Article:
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Chapter 14 How Biological Diversity Evolves

the major changes in the history of life
formation of new species
Biological Species Concept
a species concept defining a species as a population or group thereof whose members potentially interbreed and with one another in nature to produce
group of similar organisms that can breed and produce fertile offspring
Prezygotic Barriers
these prevent mating or fertilization between species
Postzygotic Barriers
mechanisms that operate should interspecies mating actually occurs and form hybrid zygotes
Allopatric Speciation
the initial block to gene flow is a geographic barrier that physically isolates the splinter population
Sympatric Speciation
the orgin of new species without geographic isolation
Punctuated Equilibrium
this addresses the nongradual appearance of species
a structure that evolves in one context and later becomes adapted for other functions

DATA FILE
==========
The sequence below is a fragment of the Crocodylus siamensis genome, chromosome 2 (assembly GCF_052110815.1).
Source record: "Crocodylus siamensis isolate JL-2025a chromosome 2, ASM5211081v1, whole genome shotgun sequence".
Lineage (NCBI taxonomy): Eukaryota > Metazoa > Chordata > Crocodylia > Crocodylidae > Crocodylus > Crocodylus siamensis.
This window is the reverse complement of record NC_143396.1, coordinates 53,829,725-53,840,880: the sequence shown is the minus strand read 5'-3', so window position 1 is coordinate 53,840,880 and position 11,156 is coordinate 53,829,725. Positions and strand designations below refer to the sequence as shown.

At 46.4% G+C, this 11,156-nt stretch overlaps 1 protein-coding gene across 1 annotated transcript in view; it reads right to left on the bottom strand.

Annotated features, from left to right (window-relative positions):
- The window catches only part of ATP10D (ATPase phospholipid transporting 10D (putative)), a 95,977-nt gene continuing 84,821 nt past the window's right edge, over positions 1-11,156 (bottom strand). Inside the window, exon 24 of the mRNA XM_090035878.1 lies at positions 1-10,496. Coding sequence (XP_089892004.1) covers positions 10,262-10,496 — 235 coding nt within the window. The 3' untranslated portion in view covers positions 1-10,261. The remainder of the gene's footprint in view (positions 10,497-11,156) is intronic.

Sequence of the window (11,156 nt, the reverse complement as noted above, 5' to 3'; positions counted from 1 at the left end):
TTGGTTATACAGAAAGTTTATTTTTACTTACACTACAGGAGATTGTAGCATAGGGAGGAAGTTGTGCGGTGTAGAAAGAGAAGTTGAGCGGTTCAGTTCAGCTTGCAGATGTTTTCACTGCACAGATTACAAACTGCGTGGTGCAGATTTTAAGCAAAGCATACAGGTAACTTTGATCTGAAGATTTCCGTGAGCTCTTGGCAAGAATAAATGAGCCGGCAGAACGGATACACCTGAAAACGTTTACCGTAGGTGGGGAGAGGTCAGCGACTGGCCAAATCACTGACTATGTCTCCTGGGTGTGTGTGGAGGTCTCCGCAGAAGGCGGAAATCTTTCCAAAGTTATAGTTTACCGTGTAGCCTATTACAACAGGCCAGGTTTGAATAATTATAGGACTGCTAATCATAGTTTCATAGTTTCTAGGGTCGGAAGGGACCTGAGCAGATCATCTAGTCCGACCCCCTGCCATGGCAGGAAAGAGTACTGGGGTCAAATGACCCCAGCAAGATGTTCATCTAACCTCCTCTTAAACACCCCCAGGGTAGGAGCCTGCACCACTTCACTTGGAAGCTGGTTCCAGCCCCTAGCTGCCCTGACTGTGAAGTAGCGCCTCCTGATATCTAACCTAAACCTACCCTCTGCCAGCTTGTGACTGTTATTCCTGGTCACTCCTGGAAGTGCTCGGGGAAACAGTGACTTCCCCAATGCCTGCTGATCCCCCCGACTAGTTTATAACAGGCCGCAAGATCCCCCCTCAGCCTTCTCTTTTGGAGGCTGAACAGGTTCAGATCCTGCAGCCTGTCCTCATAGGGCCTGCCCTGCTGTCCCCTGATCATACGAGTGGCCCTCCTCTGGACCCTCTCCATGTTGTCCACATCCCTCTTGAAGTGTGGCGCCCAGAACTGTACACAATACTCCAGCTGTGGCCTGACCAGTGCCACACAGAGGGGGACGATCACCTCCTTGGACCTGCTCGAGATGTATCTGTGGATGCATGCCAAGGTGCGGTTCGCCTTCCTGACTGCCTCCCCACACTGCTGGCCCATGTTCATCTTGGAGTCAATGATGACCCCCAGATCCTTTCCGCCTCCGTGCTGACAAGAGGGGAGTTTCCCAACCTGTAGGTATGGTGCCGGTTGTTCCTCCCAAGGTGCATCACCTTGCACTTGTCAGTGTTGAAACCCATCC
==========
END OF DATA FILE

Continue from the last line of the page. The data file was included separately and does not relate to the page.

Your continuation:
the retention into adulthood of features that were solely juvenile in its ancestors
Geologic Time Scale
this reflects a consistent sequence of geolic periods
Radiometric Dating
based on the decay of radioactive isotopes
the study of diversity and relationships or organisms, both past and present
the identification, naming and classification of species
consisting of two names or terms
this is the first part of the binomial that which the species belong
this places similar genera in the same family, puts families in orders, orders into classes, classes into phyla, phyla into kingdoms and kingdoms into domains
the evolutionary history of a species
Phylogenetic Tree
the principle of common descent is reflected in the branches of the tree
Convergent Evolution
species from different evolutionary branches may have certain structures that are superficially similar if natural selection has shaped analogous adaptations
the scientific search for clades
consists of an ancestral species and all its descendants a distinctive branch in the tree of life